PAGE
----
7. Protecting the public from the threat one airplane is to thousands of innocents deserves uniformed, and better trained, employees not someone dressed in a rent-a-cop costume.

    Thousands of Congressional bills with clever acronyms, such as STRIP, are introduced each year and are showboating for constituents, going no where. The congresswoman does not have the committee assignments and leadership credentials to see this bill to fruition. She says herself of her Congressional mission, “Marsha has earned a special reputation as a bi-partisan leader and policy expert on telecommunications issues and intellectual property rights.”

  8. The TSA should keep their uniforms, but giving TSA agents metal badges which could be mistaken for the badge of a REAL law enforcement officer, is just stupid.   I think the TSA agents should lose their metal badges.  That would prevent situations like the one in Manasas, VA a few weeks back where the woman was raped.  In leiu of a metal badge TSA agents would get something like a patch permanently attached to the uniform.  I don’t see why they should have a problem with this since that’s the only place the badge SHOULD be used anyway.  On the uniform, in the airport.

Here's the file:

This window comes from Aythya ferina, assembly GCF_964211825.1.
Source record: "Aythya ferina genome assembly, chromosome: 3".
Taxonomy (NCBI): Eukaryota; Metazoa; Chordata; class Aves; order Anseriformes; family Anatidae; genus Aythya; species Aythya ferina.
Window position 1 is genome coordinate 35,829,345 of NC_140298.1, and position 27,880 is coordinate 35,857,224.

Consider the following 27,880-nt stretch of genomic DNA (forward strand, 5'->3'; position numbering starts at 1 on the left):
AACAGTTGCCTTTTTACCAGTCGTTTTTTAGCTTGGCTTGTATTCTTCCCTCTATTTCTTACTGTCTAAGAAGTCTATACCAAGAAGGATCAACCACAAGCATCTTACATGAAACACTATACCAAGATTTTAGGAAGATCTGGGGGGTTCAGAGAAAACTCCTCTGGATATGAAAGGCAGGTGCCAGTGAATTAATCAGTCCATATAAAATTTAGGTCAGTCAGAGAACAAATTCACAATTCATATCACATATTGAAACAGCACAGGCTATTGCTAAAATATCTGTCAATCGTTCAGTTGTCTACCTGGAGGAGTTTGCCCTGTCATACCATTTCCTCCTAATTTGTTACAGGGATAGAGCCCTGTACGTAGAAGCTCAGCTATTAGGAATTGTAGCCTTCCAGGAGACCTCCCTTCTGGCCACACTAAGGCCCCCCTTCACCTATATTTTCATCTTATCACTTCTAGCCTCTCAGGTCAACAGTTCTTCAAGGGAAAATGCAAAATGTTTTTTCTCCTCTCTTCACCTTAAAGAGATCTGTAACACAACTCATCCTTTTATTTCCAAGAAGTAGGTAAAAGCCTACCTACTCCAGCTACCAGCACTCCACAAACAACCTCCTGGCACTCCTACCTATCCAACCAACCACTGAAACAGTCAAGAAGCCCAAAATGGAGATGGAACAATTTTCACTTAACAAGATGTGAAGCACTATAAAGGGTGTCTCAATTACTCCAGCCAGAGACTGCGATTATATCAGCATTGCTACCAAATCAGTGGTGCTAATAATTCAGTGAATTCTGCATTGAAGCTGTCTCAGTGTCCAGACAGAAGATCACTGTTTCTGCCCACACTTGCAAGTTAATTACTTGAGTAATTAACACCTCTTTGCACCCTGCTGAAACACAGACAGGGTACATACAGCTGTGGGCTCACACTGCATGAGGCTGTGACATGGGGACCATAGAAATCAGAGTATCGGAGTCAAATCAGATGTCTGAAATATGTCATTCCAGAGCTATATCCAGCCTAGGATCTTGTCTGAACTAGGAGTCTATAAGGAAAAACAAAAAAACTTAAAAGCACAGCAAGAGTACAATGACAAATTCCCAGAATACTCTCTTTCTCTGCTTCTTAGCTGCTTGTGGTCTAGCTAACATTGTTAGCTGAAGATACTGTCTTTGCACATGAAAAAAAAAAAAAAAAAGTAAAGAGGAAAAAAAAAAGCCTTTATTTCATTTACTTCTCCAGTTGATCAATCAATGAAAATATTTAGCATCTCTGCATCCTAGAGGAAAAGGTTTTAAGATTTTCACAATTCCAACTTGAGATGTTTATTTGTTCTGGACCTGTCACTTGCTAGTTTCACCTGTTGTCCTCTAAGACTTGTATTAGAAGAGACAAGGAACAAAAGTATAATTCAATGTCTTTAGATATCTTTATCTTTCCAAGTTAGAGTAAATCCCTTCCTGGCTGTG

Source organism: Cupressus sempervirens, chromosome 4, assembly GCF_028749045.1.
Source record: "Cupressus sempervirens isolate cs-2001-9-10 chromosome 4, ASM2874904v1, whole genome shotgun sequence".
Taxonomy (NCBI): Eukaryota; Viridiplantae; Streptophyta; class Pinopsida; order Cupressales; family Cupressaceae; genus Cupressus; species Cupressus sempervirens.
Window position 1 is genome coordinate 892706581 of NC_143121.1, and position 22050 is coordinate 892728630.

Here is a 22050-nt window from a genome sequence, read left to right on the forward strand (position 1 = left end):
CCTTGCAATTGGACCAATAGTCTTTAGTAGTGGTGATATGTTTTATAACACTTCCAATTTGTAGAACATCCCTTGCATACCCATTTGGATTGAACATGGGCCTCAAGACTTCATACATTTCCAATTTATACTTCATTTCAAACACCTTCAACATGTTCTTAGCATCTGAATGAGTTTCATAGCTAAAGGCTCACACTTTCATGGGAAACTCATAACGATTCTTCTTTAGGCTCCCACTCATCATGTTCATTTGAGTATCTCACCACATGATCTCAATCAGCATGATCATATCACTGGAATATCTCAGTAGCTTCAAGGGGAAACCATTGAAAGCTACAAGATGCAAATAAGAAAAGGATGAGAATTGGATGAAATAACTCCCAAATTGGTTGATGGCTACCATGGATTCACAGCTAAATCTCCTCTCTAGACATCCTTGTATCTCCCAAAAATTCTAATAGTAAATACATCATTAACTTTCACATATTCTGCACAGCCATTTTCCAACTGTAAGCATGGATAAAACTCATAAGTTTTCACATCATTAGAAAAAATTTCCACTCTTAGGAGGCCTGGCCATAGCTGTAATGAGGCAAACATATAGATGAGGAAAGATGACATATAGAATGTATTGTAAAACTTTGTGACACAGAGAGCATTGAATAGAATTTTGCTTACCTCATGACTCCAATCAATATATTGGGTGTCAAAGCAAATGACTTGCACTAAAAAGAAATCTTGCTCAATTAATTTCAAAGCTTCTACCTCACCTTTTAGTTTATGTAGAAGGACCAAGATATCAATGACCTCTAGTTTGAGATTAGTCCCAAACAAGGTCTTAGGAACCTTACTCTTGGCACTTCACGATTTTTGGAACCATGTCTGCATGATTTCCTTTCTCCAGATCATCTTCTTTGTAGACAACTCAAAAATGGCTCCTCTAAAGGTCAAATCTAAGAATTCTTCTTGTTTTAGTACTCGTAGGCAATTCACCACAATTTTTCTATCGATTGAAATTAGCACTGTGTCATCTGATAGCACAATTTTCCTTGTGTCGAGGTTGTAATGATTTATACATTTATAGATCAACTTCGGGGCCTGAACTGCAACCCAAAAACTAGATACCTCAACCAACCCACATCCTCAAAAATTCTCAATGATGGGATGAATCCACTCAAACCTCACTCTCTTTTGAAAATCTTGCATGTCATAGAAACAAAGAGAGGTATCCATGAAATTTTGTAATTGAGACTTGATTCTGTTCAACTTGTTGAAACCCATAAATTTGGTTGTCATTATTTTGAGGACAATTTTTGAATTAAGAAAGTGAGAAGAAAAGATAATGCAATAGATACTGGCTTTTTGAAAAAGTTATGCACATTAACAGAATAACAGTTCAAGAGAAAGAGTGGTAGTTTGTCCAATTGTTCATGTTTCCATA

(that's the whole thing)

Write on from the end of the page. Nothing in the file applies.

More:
9. Two thoughts: First, anything to make the TSA bullies less threatening.  I agree with another commenter-let’s get rid of the universal symbol of government authority, the badge.  Going through airport security now-a-days is the only time in my lifetime (and I am old) that I have felt just a touch of what it must be like to live in a KGB type of society or in the US during the McCarthy era.  We stand, frozen in line, waiting to be scrutinized, patted down, interrogated, x-rayed; talking in hushed tone; afraid to make any political comment for fear it will be viewed as suspicious; careful not to criticize this show in any way or to even show any humor about it lest we burst the TSA bubble of self-importance; even fearful of being friendly for fear our friendliness will appear a purposeful distraction from our terrorist plot.  We are bullied and intimidated into silence and obedience because we don’t want to appear “unpatriotic” and, damn it, we want to make our flight.